Beside the Point: City Budget

Ya gotta wear shades

In a workmanlike Monday swoop, the City Council passed a $2.3 billion budget (all funds) for fiscal year 2007 in one brief meeting. In the culmination of months of financial talks, mostly transpiring behind closed doors, council adopted the "rollback" property tax rate of 41.26 cents to fund the city's programs for the coming year. While technically a decrease from the current ad valorem tax of 44.30 cents, due to rising property values the rate will bring in more money than last year; as council members were quick to point out, for a median-priced home of $167,000, it amounts to roughly $1.70 more a month.

The decision to fund at the rollback rate was not a surprise. Charged with drafting the proposed budget, City Manager Toby Futrell had based her numbers on the "effective" rate of 39.85 cents (the rate which, permitting for rising values, pulls in the same funds as last year). But Futrell also identified $7.7 million worth of additional programs unfunded in her $525.3 million General Fund budget, largely public safety and social-service needs. Council spent most of its Monday meeting these and other needs with the extra funds garnered by the rollback rate – $9.3 million in all – in a series of 35 amendments to the operating budget.

Like eager kids on Christmas morning, members took turns unwrapping and announcing the extra funds in the carefully choreographed event, following a script drafted down to who seconded which council member's motion. Aside from meeting most of Futrell's unfunded adds, including an extra $2 million in preventative street maintenance, new additions included $186,000 to reduce softball-league fees at city parks, proposed by Mike Martinez; $150,000 for Brewster McCracken's program to help develop local wireless Web access companies; and $50,000 won by Sheryl Cole to combat sickle cell anemia (see below for highlights).

Less trumpeted was the ordinance authorizing "fees, fines, and other charges," the centerpiece of which was a 7.1% increase to water and wastewater costs, estimated to raise average monthly bills about $5 to $54. Evidently nothing would sully council's satisfaction with the budget, mostly remarkable for its lack of (at least visible) controversy. In the only oblique nod to work behind the scenes, Will Wynn thanked longtime number-cruncher and Mayor Pro Tem Betty Dunkerley for her "individual shuttle diplomacy work" in brokering the agreed-upon amendments.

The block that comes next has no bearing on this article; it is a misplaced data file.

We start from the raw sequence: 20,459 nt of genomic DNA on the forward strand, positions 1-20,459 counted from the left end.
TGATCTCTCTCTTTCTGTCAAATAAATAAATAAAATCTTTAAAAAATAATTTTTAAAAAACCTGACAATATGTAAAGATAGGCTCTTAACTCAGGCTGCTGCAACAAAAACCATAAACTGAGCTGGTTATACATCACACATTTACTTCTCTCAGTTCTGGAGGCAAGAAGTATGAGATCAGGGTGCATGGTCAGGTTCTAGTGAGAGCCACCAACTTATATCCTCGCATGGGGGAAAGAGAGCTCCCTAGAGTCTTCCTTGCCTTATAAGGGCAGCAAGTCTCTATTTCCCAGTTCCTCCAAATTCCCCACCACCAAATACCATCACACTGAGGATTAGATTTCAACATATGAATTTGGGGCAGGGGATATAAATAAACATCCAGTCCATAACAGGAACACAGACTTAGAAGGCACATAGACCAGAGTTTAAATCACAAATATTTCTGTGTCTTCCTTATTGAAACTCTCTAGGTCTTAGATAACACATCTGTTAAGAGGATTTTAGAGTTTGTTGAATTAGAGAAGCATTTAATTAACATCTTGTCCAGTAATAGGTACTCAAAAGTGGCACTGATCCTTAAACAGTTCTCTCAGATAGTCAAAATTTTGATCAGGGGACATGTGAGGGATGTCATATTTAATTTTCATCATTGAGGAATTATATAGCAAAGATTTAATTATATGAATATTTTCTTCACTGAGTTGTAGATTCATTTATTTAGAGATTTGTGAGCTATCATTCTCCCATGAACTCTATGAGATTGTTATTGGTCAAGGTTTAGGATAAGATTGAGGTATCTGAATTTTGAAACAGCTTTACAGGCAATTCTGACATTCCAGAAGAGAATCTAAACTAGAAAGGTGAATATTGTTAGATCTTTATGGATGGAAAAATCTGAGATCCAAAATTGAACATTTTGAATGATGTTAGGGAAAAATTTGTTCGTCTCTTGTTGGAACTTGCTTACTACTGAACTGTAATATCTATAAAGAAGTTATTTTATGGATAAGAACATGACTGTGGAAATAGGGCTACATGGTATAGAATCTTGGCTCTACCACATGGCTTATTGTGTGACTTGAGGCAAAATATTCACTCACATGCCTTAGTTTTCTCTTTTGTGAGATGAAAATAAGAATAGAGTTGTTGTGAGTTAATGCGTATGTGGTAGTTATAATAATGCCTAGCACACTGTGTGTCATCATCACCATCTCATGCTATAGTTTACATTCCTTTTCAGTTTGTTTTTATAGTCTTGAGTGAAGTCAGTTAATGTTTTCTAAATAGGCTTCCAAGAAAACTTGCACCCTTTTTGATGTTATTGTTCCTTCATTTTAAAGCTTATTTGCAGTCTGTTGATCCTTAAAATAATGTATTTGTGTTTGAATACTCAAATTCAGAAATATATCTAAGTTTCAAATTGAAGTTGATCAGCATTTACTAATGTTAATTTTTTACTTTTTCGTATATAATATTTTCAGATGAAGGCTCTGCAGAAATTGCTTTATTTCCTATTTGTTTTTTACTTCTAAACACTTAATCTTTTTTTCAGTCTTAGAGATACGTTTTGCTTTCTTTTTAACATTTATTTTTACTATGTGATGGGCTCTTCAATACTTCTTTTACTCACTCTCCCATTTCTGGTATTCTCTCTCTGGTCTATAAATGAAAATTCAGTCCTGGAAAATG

As the meeting adjourned, the P.A. segued (sardonically?) into "The Future's So Bright (I Gotta Wear Shades)" by Austin Eighties meteorites Timbuk 3.

Prosperity Rocks: Major add-backs

While the city's annual budget is $2.3 billion, come adoption time, it's the General Fund budget, some 22% of the overall total, that we focus on. It's this section that contains items most important to the citizenry – public safety, social services, and the popular library and parks systems. The following breaks down the proposed General Fund budget of $525.3 million, highlights several (but not all) of the $9.3 million in additions made to it this week. – W.D.

Public Safety ($345.8 million total)

EMS: $995,000 and 15 full-time employees to recruit and develop future paramedics

Austin Fire Department: $1,000,000 for protective bunker gear

Austin Police Department: $479,000 for 9.5 FTEs for crime detection & juvenile services

Public Safety & Emergency Management: $143,000 for three officers for enhanced lake patrol

Fund Transfers & City Workforce Initiatives ($67.2 million)

$516,000 to begin a bilingual program for Spanish-speaking city employees

Parks & Library ($52.4 million)

$42,000 for an exhibit specialist for the Austin History Center

$100,000 for two FTEs for expanded tree maintenance

Health & Human Services ($30.9 million)

$1.2 million to assist affordable housing programs affected by cuts in federal grants

$275,000 to establish a day-labor site in South Austin

$155,000, one FTE for outreach and education to reduce animal shelter euthanasia

Neighborhood Planning & Zoning/Watershed Protection & Development Review ($18.9 million)

$333,000 for five FTEs to faster implement neighborhood plans

Municipal Court ($10.1 million)

$36,500 for one assistant to cover increased customer demand at substations

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